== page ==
What is female sexual dysfunction (FSD)?

Many women have a low sex drive or trouble having an orgasm. Some women are not bothered by this, but others are. A woman has female sexual dysfunction, also called FSD, when she is upset or unhappy about her sexual health. Studies show that about 33% of American women have low sex drive. Of those, about one in three women are upset about having low sex drive. That’s about 10% of all women in the United States.

There are several types of sexual dysfunction:

  • Low sexual desire
  • Trouble becoming aroused
  • Trouble having an orgasm
  • Pain during sex

A woman might have more than one of these issues, which are often related to each other. Sexual dysfunction can be lifelong or temporary. It can happen all the time, only with a certain partner, or only at certain times, such as after pregnancy.

A healthy sex life depends on a complex mix of many factors. The same is true for a troubled sex life. Health issues, certain prescription medicines, changes in hormone levels, partner or family issues, and psychological concerns can all contribute to FSD.

What are the causes of FSD?

General Physical

  • Health problems: diabetes, heart disease, cancer, arthritis, multiple sclerosis, or alcohol abuse
  • Medicines to treat high blood pressure, depression, pain; oral contraceptives


  • Medical conditions such as endometriosis, cystitis, pelvic muscle problems, or chronic pelvic pain
  • Pelvic or genital surgeries that cause scarring, decreased blood flow, or nerve damage to the genital area


  • A drop in estrogen levels from menopause (natural or surgical) or premature ovarian failure (when the ovaries stop working before age 40), which can cause vaginal dryness and painful intercourse
  • Possibly, a drop in levels of testosterone, which women produce in small amounts, after removal of the ovaries*

Psychological and Emotional

  • Mental distress: stress, anxiety, depression, eating disorders, past sexual abuse, fear of unwanted pregnancy
  • Relationship issues: boredom, anger, abuse (physical or emotional)
  • Religious or cultural beliefs about sex

What treatments are available for FSD?

Choice of treatment depends on the cause of your problems. Often, a combination of treatments works best. If you have a medical condition that is causing your FSD, talk with your doctor about what can be done.

Talking and Counseling. Consider talking with your partner about what’s going on. Sometimes a better line of communication is all that is needed. If necessary, you may want to get counseling, by yourself or with your partner. Sex therapy, usually a later step in the process, also can be helpful.

Lifestyle Changes. Some women find that losing weight, eating a healthy diet, exercising, stopping smoking, and getting enough sleep helps increase their sense of well-being and interest in sex. Try finding ways to be comfortable with your own sexuality. This may involve thinking about your attitudes toward sex when you were growing up, finding ways to improve your self-esteem, and accepting your body as it is.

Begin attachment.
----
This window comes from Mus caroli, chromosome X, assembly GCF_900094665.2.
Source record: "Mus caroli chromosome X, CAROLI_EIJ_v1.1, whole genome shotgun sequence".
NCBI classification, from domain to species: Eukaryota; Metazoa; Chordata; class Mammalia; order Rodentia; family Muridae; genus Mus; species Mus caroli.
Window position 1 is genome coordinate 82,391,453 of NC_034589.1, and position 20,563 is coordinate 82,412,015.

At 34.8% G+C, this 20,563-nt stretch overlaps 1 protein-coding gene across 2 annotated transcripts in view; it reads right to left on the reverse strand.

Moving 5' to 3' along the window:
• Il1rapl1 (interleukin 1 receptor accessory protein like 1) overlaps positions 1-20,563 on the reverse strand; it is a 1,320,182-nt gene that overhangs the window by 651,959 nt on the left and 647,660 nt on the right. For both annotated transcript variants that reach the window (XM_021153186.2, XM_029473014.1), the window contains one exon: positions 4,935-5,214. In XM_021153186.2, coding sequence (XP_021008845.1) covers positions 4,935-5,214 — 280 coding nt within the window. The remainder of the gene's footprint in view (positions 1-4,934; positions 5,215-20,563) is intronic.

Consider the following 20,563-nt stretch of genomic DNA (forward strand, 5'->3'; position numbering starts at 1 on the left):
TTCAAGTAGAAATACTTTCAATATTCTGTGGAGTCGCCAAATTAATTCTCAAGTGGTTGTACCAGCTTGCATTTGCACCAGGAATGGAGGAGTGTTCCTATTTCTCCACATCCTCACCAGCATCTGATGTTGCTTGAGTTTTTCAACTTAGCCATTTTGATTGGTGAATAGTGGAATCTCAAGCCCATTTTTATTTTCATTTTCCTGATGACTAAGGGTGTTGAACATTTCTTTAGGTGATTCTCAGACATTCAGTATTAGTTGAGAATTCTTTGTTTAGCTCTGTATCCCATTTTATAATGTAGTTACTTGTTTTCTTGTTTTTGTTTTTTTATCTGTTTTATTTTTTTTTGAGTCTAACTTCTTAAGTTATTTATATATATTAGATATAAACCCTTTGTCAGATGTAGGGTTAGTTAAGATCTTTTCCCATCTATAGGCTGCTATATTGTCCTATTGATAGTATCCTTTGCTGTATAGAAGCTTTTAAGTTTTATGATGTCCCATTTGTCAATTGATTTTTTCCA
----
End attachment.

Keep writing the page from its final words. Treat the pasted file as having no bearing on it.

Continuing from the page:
Managing Medicines. If certain medicines are causing problems, your doctor might be able to change your prescription. Other medicines also can help.

Estrogen. Estrogen can help with vaginal dryness and painful intercourse. Two types of prescription estrogen are available: local (vaginal) and whole-body (systemic).

  • Local estrogen comes in very low doses and is inserted into the vagina as a cream or tablet. It also comes in a vaginal ring. Local treatment doesn’t have the health risks of whole-body estrogen because only small amounts of estrogen reach the bloodstream.
  • Whole-body estrogen, also called hormone therapy, is taken as a pill, skin patch, gel, or spray. Because it affects the whole body, it has some health risks, such as stroke and blood clots. These events are rare in healthy women using hormone therapy close to menopause. Women who have not had a hysterectomy also need to take progestin, another female hormone, to prevent uterine cancer.

Other Medicines.

  • Non-prescription treatments, which are hormone-free and have few side effects, can help. They include moisturizers applied to the vagina several times a week or lubricants for the vagina, used just before intercourse.
  • Testosterone, when used short-term (a year or two), may increase sex drive in some women. Testosterone products for women are approved in some countries but not in the United States. The long-term safety of testosterone for women has not been proven and is being studied.*

Devices. A prescription device called the Eros can help with arousal by increasing blood flow to the genital area and enhancing sensation.

Questions to ask your doctor

Keep in mind that some doctors have not been trained to treat sexual problems. Ask your doctor whether he or she feels comfortable working with you on your sexual health. If not, ask whether he/she can recommend an expert who could help you.

Before you ask your health care provider any questions, think about what you’d like to say. Think of ways to speak frankly and plainly, and try to be as specific as possible. You can use one of the statements below and add personal details.

  • I am dissatisfied/unhappy/disappointed with my sex life because __________
  • There have been changes in my sexual relationship with my partner: _______

Additional questions

  • What are my options for treatment?
  • Will treatment relieve my symptoms?
  • What are the risks and benefits of each treatment option?
  • How long will I need treatment?
  • Should I see a specialist? e.g. gynecologist, therapist